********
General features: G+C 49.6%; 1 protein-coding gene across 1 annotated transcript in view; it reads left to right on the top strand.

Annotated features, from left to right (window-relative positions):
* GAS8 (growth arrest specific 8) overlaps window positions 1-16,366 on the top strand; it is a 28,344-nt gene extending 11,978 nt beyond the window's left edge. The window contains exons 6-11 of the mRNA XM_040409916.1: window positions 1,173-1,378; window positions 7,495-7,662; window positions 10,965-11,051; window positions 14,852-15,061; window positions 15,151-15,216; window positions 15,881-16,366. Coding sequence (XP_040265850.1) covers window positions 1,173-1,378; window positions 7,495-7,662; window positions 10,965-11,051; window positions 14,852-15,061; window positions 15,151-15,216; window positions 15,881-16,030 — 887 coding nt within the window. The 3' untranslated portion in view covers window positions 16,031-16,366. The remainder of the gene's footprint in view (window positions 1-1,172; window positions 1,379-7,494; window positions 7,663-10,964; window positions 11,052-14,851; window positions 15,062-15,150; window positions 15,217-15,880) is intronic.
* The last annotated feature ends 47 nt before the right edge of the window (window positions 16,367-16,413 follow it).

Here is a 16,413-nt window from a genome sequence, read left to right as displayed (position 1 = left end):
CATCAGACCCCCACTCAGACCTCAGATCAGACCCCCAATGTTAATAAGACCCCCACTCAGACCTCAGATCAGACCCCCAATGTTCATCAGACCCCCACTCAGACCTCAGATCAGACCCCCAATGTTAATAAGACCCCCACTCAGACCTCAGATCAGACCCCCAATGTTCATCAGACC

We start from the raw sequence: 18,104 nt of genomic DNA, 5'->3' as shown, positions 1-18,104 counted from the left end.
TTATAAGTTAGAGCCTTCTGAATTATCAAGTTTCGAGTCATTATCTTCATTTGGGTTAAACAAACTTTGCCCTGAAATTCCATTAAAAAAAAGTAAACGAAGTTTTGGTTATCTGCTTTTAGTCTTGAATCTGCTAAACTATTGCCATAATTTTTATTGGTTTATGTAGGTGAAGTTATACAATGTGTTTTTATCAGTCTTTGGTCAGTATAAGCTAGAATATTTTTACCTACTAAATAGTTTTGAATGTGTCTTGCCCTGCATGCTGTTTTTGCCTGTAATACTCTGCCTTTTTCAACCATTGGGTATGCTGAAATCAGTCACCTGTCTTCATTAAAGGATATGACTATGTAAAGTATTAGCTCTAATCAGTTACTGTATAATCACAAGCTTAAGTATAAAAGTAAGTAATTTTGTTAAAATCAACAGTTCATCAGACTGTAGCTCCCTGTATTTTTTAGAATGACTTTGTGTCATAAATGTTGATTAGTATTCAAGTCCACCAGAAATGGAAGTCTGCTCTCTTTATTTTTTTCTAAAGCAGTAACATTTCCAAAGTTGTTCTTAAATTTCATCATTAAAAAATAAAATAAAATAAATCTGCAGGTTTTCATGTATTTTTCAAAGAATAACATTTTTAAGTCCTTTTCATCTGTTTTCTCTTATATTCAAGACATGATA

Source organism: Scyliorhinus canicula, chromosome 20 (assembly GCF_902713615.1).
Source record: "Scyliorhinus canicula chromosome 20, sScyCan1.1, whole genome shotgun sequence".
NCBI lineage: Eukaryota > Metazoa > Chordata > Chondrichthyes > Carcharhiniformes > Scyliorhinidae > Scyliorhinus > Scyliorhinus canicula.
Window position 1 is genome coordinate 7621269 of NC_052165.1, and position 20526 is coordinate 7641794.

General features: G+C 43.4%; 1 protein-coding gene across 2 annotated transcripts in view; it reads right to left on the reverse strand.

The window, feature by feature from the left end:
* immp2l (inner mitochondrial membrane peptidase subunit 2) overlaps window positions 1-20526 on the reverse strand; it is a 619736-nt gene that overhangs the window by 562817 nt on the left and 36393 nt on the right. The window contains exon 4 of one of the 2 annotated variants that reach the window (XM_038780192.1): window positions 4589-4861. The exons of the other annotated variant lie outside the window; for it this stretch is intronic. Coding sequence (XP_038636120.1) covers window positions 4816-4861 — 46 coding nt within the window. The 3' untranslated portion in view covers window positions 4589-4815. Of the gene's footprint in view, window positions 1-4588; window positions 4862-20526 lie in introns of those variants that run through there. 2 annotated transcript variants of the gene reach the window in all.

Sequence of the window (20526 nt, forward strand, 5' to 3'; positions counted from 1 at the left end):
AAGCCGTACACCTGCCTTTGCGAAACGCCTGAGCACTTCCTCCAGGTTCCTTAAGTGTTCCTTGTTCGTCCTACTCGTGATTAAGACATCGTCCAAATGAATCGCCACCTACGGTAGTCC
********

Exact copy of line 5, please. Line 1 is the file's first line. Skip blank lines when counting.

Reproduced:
Here is a 16,413-nt window from a genome sequence, read left to right as displayed (position 1 = left end):